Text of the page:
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Flip Flop madness

Discussion in 'Electronic Basics' started by Glenn Ashmore, Feb 9, 2005.

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  1. Maybe I am working under a misconception but I have tried everything and
    can't seem to get this to work.

    The problem I am having is with the 4013. I can get it to work in the basic
    bi-stable mode by pulsing CLK and it latches fine until the next pulse but I
    want to use SET to bring Q high on stay latched until a RESET from the
    counter turns it off. Nothing I try will work. I am delivering a clean
    square 200ms pulse and Q stays high only as long as the pulse lasts. Do
    set and reset not latch the way CLK does? I have all the inputs on the
    second flip flop and CLK and DATA tied to low.

    Glenn Ashmore

    I'm building a 45' cutter in strip/composite. Watch my progress (or lack
    there of) at:
    Shameless Commercial Division:
  2. I seem to recall that the 4013 has active high set and
    reset inputs. The behavior you describe is what is
    supposed to occur when both are driven active at
    the same time. Are you sure you have the other
    forcing input inactive?

    For what its worth, I've seen the 4013 used in a
    number of different circuits and it does what the
    datasheet claims. So, if my above guess is not
    enough to do the trick, perhaps you could post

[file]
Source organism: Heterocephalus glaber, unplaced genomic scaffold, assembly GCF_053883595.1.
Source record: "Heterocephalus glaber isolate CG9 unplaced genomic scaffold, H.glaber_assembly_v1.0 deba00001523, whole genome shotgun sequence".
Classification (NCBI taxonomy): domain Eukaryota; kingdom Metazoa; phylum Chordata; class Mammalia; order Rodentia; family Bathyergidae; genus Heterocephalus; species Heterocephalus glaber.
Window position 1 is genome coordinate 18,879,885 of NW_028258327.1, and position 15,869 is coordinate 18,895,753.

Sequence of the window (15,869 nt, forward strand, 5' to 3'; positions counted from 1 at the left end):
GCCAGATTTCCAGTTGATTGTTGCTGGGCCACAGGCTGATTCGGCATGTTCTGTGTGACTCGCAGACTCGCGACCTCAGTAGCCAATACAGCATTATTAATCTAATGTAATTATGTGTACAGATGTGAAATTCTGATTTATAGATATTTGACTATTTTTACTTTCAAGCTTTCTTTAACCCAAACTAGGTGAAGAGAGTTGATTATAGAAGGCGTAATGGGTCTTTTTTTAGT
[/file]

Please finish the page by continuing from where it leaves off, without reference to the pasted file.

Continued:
more details of how you are driving it.
  3. Check the power pins. If the power pin isn't connected, it'll look like
    the thing is working because it'll get powered by the pulse. When the
    pulse goes away, it'll drop back to ground.

    Can you make it flip (or is that flop?) by triggering it manually?

    Robert Monsen

    "Your Highness, I have no need of this hypothesis."
    - Pierre Laplace (1749-1827), to Napoleon,
    on why his works on celestial mechanics make no mention of God.
  4. Figured it out. When all else fails, replace the chip.

  5. Bob Masta

    Bob Masta Guest

    I see you've figured it out already. But for what it's worth,
    I recall many times where 4013s wouldn't clock properly
    on a protoboard, even though the same circuit worked
    fine on a PC board. The common "fix" around the lab
    was to put a 10K resistor in series with the chip clock
    or data line. Nobody could ever determine exactly
    what was going on (think we only had 20 MHz scopes
    back then), but the assumption was that the protoboard
    inter-hole capacitance was causing mischief somewhere.
    The typical circuits were not at high clock rates, probably
    all under 100 kHz, and the problems existed even when
    we slowed the clock way down. 4013s with 10K resistors
    got to be a joke around the lab. Never seemed to have
    these problems with anything else.

    Best regards,

    Bob Masta

    D A Q A R T A
    Data AcQuisition And Real-Time Analysis
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